Maybe society is trying to force us to pick the difference (for ourselves) between those who make production housewares vs those who sculpt in clay, work abstract with surface, etc?  Here is a question, after you have made the same form with the same glaze for the 500th time that quarter, are you still an artist?  I think that person would have the skill to make art, but are they making art? It's a tough question.  When I make my functional pieces (bread and butter work) I don't consider it art, even though my artistic juices flow when I make it.  But when I sculpt on a pot for 2  days, I would be bothered if somebody didn't see the "art" in it.  

 

I think society wants us to pick a side and tell them what type of clay worker we are (because I don't think all of us want to be both) . If we say "ceramist" in the USA we are looked at as dental technicians.   

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I call myself an artist... Unless I am talking to a TRUE ARTIST. A true artist is someone who only creates that which speaks to their artistic soul and would never dein to lower themselves to actually creating something because it SELLS.. shudder the horror of selling my art my soul never I say NEVER!

 

To them say I am a commercial artist. If it doesn't sell I'm not going to make it I gave up being a dilettante artist over 20 years ago. As a commercial artist I am a lower being in their lofty realm but I am a lower being walking away with the biggest check and I can live with that.

 

Terry

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When I introduce myself as a potter they nod and smile a little and go ohhhhhh or ahhhh. When I tell someone I'm a ceramic artist their face seems to go blank and they stare like they're processing the information. Some will say okkkkkk but I don't think they understand what it means.

 

Paul

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.......clay lunatic!       Must be sometimes to stay in this game!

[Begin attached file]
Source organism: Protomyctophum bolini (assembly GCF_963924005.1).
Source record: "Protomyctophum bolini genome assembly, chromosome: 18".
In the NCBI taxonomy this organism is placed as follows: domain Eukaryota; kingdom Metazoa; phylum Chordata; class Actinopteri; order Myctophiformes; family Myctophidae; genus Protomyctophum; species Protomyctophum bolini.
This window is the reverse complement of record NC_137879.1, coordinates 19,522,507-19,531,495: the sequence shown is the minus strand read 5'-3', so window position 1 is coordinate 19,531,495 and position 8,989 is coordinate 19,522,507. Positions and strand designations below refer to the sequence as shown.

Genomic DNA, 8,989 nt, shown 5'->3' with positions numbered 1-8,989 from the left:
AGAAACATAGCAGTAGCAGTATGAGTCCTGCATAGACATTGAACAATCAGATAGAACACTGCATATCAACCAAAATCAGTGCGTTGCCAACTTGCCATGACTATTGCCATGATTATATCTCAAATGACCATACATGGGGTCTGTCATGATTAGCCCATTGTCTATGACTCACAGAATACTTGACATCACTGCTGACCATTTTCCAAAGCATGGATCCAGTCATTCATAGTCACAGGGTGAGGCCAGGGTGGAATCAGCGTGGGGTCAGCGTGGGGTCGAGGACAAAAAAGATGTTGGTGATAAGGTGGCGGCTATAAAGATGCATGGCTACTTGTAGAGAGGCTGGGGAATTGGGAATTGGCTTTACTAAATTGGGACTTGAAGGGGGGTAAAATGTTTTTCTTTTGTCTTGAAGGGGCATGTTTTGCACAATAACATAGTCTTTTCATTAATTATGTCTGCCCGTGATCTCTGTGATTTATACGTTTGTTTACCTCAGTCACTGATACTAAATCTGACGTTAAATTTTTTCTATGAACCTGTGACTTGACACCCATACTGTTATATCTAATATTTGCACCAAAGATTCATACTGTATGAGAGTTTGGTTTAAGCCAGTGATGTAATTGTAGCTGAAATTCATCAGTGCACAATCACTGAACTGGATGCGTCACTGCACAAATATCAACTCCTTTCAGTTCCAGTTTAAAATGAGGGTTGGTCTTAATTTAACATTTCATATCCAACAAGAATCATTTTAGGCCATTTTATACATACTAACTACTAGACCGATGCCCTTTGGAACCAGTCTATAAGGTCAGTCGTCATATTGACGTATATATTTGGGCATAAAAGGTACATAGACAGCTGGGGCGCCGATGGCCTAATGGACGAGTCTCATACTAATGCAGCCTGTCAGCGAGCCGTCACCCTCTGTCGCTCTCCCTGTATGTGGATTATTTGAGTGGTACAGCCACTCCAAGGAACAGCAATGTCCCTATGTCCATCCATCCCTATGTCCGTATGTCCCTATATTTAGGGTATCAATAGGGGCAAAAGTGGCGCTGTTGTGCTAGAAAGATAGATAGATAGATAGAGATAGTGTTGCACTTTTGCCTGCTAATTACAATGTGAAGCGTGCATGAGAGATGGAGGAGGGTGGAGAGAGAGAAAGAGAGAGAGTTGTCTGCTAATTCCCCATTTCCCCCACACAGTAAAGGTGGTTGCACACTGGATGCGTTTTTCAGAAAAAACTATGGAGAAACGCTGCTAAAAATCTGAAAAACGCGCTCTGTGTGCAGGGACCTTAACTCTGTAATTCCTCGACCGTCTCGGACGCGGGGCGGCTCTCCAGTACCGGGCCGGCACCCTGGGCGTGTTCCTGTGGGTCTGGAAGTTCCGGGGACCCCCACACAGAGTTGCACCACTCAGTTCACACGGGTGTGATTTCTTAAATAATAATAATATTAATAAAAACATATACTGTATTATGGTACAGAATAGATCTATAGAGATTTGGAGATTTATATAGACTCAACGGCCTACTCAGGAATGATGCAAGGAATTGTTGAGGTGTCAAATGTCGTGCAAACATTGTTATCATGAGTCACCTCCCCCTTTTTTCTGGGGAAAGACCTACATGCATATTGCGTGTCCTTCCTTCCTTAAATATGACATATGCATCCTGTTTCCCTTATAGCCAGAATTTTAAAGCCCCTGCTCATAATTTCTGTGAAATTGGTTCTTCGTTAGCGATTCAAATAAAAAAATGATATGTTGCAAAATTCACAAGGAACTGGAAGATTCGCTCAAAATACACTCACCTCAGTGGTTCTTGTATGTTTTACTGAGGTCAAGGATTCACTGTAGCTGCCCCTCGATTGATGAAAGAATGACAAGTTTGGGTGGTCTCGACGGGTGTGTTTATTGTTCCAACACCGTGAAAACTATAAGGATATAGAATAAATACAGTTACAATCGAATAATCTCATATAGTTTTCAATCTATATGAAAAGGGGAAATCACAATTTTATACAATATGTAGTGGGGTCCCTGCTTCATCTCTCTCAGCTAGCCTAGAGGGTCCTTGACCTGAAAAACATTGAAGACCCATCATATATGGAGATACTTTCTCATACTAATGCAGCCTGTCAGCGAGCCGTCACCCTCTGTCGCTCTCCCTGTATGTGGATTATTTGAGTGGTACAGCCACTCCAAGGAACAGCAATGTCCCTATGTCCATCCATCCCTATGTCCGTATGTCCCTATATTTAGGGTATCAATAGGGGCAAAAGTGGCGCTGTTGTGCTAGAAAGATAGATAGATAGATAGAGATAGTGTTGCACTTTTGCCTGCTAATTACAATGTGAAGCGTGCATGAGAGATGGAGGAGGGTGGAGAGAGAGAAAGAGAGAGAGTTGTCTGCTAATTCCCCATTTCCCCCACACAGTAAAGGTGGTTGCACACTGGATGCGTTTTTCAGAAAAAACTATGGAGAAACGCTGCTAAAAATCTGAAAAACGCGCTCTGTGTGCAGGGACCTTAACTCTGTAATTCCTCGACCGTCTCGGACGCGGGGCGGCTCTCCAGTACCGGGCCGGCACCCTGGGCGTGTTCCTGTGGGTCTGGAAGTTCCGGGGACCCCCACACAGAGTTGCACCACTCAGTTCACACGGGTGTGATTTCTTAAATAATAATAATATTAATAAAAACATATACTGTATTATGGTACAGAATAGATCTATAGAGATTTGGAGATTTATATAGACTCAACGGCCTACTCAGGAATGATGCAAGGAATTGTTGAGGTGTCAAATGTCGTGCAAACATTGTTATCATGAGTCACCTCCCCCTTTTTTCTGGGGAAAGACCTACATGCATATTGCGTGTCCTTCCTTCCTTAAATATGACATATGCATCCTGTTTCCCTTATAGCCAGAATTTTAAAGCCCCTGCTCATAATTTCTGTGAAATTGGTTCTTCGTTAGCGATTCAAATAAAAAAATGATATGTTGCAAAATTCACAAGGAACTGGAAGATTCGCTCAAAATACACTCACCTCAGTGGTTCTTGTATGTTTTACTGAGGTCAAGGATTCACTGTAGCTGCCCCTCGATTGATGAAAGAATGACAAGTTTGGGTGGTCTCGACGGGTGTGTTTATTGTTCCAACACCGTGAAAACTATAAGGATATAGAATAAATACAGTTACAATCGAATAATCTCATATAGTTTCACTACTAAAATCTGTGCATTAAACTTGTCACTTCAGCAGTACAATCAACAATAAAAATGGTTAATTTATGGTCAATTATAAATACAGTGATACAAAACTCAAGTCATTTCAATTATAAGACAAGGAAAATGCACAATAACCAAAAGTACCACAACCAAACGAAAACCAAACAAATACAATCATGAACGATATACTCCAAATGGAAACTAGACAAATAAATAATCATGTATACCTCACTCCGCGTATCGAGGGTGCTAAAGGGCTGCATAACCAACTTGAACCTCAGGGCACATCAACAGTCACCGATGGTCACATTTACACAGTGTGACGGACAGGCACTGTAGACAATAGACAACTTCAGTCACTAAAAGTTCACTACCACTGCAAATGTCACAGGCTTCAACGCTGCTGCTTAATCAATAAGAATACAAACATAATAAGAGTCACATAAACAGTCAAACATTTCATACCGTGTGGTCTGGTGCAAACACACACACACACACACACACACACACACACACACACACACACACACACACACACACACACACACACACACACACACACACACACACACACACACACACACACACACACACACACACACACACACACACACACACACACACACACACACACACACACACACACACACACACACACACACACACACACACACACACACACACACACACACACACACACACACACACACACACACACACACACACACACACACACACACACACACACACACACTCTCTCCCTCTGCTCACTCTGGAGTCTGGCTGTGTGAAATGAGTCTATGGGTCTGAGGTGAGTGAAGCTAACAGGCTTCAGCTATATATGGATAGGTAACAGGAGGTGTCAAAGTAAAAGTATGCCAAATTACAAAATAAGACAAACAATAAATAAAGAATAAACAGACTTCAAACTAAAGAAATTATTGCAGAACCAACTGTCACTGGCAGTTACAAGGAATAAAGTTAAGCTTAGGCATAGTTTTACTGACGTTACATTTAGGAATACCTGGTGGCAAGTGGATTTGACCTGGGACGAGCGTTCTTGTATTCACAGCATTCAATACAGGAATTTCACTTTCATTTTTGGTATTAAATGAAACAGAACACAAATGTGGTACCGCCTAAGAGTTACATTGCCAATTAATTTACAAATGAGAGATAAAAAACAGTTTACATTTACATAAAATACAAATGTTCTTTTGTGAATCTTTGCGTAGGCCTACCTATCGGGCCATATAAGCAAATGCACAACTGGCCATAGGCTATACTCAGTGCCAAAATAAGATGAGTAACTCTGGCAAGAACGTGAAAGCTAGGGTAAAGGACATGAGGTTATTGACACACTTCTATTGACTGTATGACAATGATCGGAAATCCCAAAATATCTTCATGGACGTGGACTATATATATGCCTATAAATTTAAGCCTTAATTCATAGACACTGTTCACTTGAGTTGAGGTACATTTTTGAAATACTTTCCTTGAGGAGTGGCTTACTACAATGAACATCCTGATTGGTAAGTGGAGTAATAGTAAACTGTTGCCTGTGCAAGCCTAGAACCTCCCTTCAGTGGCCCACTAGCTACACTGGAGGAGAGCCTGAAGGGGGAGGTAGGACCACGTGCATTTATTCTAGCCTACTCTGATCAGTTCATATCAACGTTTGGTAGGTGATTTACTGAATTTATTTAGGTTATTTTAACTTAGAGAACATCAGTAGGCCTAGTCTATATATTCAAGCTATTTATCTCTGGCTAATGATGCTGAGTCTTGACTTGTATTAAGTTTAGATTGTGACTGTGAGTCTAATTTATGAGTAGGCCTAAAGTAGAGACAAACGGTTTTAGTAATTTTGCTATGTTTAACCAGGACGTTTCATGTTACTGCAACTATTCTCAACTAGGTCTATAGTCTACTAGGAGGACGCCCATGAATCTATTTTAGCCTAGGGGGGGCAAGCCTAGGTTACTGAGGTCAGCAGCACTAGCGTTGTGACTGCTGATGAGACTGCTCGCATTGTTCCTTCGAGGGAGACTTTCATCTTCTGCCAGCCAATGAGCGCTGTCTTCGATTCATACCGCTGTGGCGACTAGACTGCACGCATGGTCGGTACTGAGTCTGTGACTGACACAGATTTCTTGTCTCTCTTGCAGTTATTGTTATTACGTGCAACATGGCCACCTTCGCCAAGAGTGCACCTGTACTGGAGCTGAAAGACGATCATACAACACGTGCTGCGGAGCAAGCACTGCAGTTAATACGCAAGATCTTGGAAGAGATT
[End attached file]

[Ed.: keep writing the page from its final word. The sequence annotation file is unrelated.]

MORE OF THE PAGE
Otherwise like Rebekah  ''When I make my functional pieces (bread and butter work) I don't consider it art, even though my artistic juices flow when I make it.  But when I sculpt on a pot for 2  days, I would be bothered if somebody didn't see the "art" in it.  

 

Irene

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I have to laugh -- I was told very emphatically by a person that I am NOT a potter because I don't use a wheel.  She said I would have to call myself a clay artist because I hand build with slabs.   But I prefer to use commercial glazes, so does that make me a hobbyist?  Such connotations. 

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I have to laugh -- I was told very emphatically by a person that I am NOT a potter because I don't use a wheel.  She said I would have to call myself a clay artist because I hand build with slabs.   But I prefer to use commercial glazes, so does that make me a hobbyist?  Such connotations. 

People who make pots on the wheel should be called "wheelers", and people who hand build should be called slabbers or coilers or pinchers.

I high fire in a gas kiln. I am a reducer. What about you?

TJR

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"Wheelers, slabbers, coilers and pinchers" sound like they could be playing positions for an Australian rugby team. Being an ignorant American with regards to Australia or rugby or even knowing if they play rugby in Australia I meant no offense. It was just a silly thought. I'm more of pottery wheeler and Inline skater which also involves wheels but never have done them simultaneously. I also have stabbed, coiled and pinched but not in public due to strict NYC laws about such behavior. And as for reduction, I could lose a few pounds.

 

Paul.

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Amateur Potter - or maybe a Hobby Potter. I don't like calling what I make Art, so I don't call myself an artist. Functional Potter, maybe? Ceramic Artist makes it sound like I know something about ceramics, or art, and I don't really think I qualify for that. (I am not saying that there isn't art, I am just saying I don't like to call what I make art.)